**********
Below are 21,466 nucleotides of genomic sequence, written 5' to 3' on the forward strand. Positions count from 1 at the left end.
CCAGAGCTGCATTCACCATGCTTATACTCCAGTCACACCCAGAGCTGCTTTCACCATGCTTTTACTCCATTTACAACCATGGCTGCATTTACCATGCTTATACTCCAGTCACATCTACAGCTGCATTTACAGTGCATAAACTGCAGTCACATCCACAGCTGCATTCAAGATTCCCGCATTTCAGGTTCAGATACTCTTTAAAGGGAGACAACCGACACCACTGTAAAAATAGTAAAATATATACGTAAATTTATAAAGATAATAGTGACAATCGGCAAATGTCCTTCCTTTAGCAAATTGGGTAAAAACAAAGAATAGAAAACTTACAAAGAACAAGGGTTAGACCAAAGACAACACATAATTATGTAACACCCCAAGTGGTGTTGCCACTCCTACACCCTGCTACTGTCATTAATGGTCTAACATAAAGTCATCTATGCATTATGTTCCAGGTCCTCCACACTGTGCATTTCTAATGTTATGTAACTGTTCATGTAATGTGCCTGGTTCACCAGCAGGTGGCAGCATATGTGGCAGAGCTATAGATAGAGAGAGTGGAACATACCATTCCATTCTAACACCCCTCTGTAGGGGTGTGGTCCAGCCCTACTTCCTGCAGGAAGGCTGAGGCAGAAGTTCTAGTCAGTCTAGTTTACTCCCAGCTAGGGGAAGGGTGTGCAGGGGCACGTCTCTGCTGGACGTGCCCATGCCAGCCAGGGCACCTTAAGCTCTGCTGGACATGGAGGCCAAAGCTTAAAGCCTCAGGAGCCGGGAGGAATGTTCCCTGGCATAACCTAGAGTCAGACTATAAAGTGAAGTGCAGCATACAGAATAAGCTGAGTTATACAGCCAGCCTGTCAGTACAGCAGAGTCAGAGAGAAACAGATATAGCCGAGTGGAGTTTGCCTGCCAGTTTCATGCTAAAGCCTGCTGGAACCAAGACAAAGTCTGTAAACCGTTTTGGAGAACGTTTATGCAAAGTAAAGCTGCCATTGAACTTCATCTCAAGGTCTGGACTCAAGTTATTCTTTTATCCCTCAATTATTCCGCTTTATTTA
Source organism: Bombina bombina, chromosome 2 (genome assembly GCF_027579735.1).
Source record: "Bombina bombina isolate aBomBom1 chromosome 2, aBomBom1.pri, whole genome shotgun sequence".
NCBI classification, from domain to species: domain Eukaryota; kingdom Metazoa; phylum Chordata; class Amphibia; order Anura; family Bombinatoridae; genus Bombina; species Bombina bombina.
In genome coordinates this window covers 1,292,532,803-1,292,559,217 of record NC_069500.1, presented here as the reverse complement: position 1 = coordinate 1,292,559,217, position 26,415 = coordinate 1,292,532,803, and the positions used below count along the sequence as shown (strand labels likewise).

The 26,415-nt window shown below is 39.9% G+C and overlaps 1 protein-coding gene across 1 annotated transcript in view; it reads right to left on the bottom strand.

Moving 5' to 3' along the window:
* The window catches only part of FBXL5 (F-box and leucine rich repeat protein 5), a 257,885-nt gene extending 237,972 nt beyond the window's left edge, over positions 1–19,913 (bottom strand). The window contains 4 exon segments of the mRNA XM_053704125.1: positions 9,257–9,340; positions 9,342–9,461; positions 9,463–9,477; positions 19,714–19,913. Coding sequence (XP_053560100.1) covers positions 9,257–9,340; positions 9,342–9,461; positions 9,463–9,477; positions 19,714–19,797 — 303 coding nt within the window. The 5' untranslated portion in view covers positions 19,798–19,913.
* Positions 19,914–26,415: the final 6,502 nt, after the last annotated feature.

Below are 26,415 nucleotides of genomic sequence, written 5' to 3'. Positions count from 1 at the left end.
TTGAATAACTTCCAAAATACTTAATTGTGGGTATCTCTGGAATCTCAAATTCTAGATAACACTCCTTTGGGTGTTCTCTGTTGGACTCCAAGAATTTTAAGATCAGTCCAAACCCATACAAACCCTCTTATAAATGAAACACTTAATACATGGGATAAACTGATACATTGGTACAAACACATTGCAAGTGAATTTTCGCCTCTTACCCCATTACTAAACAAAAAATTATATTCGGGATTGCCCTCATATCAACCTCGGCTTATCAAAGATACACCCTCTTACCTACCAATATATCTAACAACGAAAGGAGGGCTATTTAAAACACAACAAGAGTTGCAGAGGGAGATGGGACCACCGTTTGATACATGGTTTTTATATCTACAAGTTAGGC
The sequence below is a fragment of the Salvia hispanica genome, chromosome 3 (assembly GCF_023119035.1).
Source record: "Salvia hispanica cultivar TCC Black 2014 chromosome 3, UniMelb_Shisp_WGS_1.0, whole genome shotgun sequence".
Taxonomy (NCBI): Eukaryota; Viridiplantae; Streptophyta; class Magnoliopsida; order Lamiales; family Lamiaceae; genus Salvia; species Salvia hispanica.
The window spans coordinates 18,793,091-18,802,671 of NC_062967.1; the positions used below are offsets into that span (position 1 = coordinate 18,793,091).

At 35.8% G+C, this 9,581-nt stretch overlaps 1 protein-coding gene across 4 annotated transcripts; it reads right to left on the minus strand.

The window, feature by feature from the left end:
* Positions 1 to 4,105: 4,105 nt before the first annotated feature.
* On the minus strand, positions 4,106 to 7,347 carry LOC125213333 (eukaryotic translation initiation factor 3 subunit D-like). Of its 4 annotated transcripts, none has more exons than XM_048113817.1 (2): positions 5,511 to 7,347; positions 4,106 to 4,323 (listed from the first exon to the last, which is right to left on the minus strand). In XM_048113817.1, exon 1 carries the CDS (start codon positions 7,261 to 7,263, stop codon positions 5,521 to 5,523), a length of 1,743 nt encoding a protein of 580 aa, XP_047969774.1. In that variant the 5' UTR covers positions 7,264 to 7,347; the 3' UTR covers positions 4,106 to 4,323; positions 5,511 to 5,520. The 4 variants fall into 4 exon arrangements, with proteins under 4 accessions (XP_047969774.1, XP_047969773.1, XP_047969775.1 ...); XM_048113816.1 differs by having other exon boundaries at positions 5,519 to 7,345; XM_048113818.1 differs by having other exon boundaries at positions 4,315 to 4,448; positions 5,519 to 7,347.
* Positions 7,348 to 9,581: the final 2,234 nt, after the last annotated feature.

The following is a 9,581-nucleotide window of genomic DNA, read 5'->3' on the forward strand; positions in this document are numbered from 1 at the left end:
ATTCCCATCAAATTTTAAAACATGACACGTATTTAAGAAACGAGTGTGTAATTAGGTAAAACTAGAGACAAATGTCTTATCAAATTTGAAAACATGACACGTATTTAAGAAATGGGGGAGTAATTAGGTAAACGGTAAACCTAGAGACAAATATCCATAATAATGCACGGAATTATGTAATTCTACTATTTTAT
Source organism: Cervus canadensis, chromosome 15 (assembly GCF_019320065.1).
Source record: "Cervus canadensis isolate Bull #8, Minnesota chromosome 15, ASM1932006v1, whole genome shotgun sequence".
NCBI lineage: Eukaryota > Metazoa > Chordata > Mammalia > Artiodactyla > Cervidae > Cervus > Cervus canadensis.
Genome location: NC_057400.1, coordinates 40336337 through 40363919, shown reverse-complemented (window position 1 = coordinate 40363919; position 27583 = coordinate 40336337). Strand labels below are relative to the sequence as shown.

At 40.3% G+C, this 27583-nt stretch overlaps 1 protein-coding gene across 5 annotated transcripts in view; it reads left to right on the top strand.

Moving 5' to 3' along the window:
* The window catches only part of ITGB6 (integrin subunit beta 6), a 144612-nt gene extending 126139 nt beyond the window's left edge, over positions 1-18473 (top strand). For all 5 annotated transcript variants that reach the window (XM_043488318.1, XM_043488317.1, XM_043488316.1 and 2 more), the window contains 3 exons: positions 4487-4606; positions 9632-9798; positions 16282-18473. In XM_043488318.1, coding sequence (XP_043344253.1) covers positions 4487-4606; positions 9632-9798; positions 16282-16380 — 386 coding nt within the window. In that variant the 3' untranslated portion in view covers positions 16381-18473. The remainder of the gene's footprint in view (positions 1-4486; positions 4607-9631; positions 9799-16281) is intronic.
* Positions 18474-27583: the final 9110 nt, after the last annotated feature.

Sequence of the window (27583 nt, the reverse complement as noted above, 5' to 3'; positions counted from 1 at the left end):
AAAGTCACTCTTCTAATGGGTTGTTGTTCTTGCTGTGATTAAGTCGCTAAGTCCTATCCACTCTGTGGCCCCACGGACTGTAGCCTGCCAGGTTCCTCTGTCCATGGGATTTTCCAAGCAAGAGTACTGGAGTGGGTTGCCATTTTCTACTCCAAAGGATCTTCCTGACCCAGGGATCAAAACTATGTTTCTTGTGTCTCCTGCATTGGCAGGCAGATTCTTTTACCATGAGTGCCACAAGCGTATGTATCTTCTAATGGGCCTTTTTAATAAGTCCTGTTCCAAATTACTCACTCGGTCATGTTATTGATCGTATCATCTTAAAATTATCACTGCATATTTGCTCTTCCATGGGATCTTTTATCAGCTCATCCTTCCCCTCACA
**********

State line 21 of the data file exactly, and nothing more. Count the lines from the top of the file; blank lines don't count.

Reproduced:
* Positions 7,348 to 9,581: the final 2,234 nt, after the last annotated feature.